A new bill introduced in the Georgia legislature would remove three historically Black state-operated universities from the University System of Georgia and place them into a new university system named Georgia A&M University. The three historically Black state universities that are part of the plan are Savannah State University, Fort Valley State University, and Albany State University. Combined the three schools enroll nearly 14,000 students, according to the latest data supplied to the U.S. Department of Education.
The bill is sponsored by Senator Lester G. Jackson, an African American from Chatham County, Georgia. Dr. Jackson’s plan would not eliminate the HBCU status of three universities, enabling them to continue to receive funds from federal programs earmarked for historically Black institutions. Dr. Jackson believes that his plan would lead to greater efficiency in administration, cost savings, and pooled resources that would benefit students at all three universities. This, in turn, would boost enrollments that have been declining in recent years at the state-operated HBCUs.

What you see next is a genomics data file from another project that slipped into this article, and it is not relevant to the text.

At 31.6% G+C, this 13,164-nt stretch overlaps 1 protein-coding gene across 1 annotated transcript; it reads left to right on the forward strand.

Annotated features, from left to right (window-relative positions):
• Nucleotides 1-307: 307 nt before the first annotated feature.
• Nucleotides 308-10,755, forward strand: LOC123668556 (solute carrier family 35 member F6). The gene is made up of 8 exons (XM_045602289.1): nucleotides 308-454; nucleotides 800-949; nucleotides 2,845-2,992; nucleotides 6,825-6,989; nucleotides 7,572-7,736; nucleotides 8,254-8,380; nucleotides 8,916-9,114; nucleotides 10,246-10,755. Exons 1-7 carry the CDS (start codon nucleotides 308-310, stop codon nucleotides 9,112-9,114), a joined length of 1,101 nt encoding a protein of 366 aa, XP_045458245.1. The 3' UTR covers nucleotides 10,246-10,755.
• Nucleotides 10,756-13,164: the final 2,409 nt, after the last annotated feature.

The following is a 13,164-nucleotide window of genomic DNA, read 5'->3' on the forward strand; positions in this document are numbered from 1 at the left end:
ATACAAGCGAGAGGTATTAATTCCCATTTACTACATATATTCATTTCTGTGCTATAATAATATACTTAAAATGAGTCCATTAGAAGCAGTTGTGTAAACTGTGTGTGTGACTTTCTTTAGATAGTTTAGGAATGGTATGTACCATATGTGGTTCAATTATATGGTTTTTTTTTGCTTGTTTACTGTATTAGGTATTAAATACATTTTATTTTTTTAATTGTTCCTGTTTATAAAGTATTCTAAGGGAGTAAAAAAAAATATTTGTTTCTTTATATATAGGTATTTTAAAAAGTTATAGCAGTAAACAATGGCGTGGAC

In addition to his legislative duties, Dr. Jackson also serves as dentist in Savannah. He is an adjunct faculty member at the Medical College of Georgia and Armstrong Atlantic State University. Dr. Jackson is a graduate of Paine College in Augusta, Georgia, and earned his dental degree at Meharry Medical College in Nashville, Tennessee.